Remember the last time you had the flu? The exhaustion, the fever, the aching body? Now multiply that by a 100, by 1000 – multiply it until your bones feel like they’re breaking and it’s “a pain you wouldn’t wish on your worst enemy.” Then you might know what severe dengue fever feels like.

Dengue fever, or dengue, is a growing threat across the globe. Recent decades have seen a dramatic increase in the number and severity of outbreaks – from 1.2 million per year in 1998 to up to at least 50 million annual cases today. Globally, the Southeast Asian and Western Pacific regions bear a significant portion of reported dengue cases, an alarming 75 percent. According to the World Health Organization (WHO), Indonesia has reported the highest number of dengue cases among the countries in the region since 2004.

That’s why today’s first annual ASEAN Dengue Day is so important. The Association of Southeast Asian Nations, chaired by Indonesia, has come together to bring attention to this important disease and the toll that it is taking on society.

In addition to the human suffering, dengue reaps a huge economic cost. Strategies to control mosquitoes in highly affected areas are costly and difficult to maintain. The cost of dengue in the Americas alone is estimated at $2.1 billion per year, and an estimated 60 percent of the economic strain caused by the disease is the result of indirect costs, such as productivity losses affecting household, employers and the government.

But the situation is not without hope. As we mentioned in March, dengue vaccines are being developed. Pharmaceutical companies across the world, large and small, have answered the call for a more effective tool in the fight against dengue. Numerous candidates are in various stages of testing, with the most advanced possibly ready for market as soon as 2015. The challenge now is to make sure that, not only are these candidates fostered through the development pipeline, but that they reach the most vulnerable populations as soon as they are ready.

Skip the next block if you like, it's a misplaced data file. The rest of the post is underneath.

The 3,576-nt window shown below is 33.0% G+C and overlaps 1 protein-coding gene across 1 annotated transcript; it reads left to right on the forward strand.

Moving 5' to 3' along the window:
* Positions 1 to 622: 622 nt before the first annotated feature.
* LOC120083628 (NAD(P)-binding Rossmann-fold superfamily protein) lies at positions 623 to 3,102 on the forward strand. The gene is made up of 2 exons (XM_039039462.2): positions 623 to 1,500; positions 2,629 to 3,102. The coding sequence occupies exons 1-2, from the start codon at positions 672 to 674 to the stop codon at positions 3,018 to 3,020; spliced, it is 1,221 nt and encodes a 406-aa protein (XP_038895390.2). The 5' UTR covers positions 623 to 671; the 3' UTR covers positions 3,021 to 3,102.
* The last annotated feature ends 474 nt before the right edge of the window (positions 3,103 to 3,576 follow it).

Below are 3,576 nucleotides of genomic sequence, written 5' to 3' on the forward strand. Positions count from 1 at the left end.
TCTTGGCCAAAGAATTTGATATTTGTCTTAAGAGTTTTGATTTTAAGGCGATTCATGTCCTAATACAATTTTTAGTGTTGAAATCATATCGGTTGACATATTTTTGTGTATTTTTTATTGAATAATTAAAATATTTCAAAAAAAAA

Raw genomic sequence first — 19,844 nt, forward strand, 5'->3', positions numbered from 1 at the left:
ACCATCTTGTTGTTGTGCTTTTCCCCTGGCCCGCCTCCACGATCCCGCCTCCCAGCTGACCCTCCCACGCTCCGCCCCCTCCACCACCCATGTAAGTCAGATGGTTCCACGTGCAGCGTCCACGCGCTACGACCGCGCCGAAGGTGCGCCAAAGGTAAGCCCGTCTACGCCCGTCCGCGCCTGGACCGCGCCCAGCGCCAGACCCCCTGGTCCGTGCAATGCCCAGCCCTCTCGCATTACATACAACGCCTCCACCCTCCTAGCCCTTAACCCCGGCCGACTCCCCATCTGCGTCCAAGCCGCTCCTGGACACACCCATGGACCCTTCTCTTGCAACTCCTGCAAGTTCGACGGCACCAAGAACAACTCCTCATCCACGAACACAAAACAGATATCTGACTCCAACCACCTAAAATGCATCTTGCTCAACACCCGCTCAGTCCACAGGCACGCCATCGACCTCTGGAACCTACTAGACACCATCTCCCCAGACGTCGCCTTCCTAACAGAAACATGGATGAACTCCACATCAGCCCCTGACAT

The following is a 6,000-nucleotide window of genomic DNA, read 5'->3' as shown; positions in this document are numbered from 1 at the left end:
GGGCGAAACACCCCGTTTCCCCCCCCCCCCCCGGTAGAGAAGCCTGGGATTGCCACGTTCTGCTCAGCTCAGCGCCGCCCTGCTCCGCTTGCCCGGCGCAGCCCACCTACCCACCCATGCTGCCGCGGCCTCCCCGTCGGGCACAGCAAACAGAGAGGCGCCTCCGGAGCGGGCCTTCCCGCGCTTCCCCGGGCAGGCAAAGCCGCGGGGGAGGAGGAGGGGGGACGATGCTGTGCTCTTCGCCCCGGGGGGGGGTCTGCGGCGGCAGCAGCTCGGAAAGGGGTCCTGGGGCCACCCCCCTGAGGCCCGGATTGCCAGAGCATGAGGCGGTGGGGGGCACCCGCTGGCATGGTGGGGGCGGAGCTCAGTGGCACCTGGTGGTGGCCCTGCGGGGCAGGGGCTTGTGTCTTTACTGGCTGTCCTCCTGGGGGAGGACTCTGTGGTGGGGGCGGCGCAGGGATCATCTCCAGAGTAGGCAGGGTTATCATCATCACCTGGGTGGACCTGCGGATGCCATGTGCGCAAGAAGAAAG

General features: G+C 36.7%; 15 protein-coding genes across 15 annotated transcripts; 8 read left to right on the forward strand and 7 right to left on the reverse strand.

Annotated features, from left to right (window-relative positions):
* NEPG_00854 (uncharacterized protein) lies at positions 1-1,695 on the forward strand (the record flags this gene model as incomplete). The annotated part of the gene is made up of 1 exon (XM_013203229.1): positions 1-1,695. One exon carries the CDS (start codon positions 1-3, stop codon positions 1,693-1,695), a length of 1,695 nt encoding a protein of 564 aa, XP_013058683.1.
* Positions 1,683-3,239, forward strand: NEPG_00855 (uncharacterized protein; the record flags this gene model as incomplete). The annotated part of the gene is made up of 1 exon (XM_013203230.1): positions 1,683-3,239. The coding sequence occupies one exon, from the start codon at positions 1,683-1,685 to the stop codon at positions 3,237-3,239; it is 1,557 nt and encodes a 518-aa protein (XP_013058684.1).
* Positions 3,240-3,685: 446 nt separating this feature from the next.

Historically, it has taken 10-20 years from the time a vaccine reaches private markets in the developed world to the time it makes it out to the most vulnerable populations. That is not a delay that we can afford to have when it comes to dengue. A successful vaccine will be an integral piece of helping to prevent this disease in its seemingly inexorable spread across the globe. For the first time in over a hundred years, dengue has been seen in the United States, with cases as far apart as Florida, Hawaii and Texas. This is not a disease that can, or should, be ignored – the time to prepare is now.